Rock Art in Southern Africa; November 1996; Scientific American Magazine; by Solomon; 8 Page(s)
For more than three hours, Aron D. Mazel of the Natal Museum and I walked through the grassy foothills of the Drakensberg Mountains in KwaZulu-Natal, meeting not a soul on the way. Ultimately, we came to a wide cave half-screened by bushes and a splashing waterfall. Behind this watery veil are some of the finest specimens of ancient San, or Bushman, rock painting in South Africa. The water has not damaged them, although vandals have. We gazed at walls covered with more than 1,600 images of humans and animals engaged in myriad activities. That night, we slept in the cave, continuing our expedition the next day. At nearby sites, we collected tiny flakes of paint from 10 different works of art and then returned to Cape Town.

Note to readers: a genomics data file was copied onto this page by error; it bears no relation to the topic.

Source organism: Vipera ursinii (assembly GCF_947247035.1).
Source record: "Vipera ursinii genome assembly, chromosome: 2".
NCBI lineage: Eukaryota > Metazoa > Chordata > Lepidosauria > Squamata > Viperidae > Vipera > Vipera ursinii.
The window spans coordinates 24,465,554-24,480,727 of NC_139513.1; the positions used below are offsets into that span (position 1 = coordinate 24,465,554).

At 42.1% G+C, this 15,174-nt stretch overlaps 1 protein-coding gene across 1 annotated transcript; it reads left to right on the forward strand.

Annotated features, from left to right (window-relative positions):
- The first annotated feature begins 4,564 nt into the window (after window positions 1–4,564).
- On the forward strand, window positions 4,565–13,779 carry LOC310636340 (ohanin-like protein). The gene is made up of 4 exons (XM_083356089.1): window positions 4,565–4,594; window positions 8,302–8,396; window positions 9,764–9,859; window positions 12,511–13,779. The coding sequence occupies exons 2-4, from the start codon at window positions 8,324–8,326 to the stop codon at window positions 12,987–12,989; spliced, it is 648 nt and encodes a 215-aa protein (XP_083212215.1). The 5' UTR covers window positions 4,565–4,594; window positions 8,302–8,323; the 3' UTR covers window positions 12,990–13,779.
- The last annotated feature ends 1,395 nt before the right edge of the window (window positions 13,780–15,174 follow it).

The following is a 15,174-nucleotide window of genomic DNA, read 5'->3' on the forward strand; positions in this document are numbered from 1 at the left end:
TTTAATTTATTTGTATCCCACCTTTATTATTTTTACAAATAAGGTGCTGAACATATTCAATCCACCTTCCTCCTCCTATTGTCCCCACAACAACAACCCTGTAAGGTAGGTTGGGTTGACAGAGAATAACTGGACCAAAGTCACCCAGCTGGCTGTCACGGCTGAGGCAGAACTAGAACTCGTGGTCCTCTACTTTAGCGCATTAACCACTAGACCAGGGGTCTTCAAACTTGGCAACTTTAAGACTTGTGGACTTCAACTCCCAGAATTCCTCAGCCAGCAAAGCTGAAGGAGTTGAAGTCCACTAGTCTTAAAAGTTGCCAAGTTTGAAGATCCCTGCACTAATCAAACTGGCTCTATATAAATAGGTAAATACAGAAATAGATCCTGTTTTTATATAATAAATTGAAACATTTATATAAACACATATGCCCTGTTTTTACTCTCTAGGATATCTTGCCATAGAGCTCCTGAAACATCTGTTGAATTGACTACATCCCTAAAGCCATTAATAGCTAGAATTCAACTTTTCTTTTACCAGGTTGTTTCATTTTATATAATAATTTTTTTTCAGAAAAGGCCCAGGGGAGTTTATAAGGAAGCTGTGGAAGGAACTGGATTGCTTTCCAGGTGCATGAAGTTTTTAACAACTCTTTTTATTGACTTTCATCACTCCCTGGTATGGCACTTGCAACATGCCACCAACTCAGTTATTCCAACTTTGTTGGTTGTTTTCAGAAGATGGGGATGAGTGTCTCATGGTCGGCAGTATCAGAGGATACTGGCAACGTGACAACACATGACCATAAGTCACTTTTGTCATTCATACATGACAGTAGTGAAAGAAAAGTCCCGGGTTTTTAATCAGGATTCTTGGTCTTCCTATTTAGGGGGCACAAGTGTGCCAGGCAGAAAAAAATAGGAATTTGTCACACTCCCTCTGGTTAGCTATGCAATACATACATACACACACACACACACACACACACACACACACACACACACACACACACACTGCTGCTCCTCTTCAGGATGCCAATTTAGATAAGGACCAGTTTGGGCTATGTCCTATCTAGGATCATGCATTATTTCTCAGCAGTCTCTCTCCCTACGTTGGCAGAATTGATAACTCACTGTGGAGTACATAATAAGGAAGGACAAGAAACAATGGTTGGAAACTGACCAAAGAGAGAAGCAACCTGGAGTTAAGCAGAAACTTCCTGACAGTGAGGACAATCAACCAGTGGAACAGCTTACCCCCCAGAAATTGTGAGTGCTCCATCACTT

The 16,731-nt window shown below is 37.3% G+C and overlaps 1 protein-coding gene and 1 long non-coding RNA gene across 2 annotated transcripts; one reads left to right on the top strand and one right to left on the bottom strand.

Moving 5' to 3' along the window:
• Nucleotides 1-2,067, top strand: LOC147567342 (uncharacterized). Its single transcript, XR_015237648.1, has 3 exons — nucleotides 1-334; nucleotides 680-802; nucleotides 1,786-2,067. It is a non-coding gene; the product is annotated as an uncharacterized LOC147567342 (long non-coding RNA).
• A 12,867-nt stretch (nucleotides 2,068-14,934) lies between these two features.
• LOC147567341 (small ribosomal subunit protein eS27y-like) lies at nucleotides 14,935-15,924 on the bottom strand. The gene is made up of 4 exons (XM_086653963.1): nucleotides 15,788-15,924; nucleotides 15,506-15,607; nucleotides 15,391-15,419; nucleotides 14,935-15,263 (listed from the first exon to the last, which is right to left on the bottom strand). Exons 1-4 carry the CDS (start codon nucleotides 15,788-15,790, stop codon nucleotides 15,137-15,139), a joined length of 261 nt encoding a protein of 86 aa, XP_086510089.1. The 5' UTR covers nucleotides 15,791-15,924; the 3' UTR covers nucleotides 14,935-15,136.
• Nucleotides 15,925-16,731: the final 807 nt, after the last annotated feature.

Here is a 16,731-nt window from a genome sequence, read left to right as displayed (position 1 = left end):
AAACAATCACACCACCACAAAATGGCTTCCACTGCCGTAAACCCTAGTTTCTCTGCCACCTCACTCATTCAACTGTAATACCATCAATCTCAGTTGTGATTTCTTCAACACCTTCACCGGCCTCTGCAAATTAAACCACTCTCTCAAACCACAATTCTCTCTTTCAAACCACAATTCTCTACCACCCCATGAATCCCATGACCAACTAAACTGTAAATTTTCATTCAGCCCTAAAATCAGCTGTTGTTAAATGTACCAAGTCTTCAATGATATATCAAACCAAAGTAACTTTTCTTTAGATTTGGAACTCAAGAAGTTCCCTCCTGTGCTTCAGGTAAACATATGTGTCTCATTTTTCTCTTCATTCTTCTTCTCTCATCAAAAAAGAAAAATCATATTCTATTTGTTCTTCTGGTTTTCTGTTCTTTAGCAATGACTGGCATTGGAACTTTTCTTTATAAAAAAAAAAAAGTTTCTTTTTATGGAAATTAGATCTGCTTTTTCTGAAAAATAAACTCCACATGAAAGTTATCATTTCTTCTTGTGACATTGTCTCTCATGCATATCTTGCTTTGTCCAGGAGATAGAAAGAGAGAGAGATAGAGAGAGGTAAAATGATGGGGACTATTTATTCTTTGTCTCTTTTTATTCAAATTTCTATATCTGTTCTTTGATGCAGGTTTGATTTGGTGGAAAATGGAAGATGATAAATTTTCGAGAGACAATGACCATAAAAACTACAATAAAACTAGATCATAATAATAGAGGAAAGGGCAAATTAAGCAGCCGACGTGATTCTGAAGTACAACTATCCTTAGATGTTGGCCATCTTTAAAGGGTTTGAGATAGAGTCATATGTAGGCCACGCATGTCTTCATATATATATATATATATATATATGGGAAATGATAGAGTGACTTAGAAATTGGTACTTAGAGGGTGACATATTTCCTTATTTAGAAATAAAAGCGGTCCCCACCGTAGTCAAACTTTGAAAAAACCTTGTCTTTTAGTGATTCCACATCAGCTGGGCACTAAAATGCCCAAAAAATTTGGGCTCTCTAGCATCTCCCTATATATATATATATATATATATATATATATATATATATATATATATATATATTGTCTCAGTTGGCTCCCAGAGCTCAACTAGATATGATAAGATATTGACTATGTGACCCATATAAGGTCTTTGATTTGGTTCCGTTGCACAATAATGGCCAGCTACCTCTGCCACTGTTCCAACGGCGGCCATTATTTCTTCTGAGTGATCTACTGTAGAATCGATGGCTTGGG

The pigment from a painting of an eland (the biggest local antelope) turned out to contain microscopic plant fibers. Mazel and Alan L. Watchman, who owns the laboratory Data-Roche Watchman, dated these strands at about 400 years old. Such a direct measurement is rare. Most pieces of rock art, painted in red, brown or yellow ocher--a hydrous iron oxide--contain no organic carbon. So radiocarbon dating, which measures the steady decline of the isotope carbon 14 in organic materials, cannot be used. The earliest date comes from a Namibian cave, where excavated floors contained painted slabs from between 19,000 and 26,000 years ago. But the remainder of the work seems to fall into the Holocene period--approximately the past 10,000 years.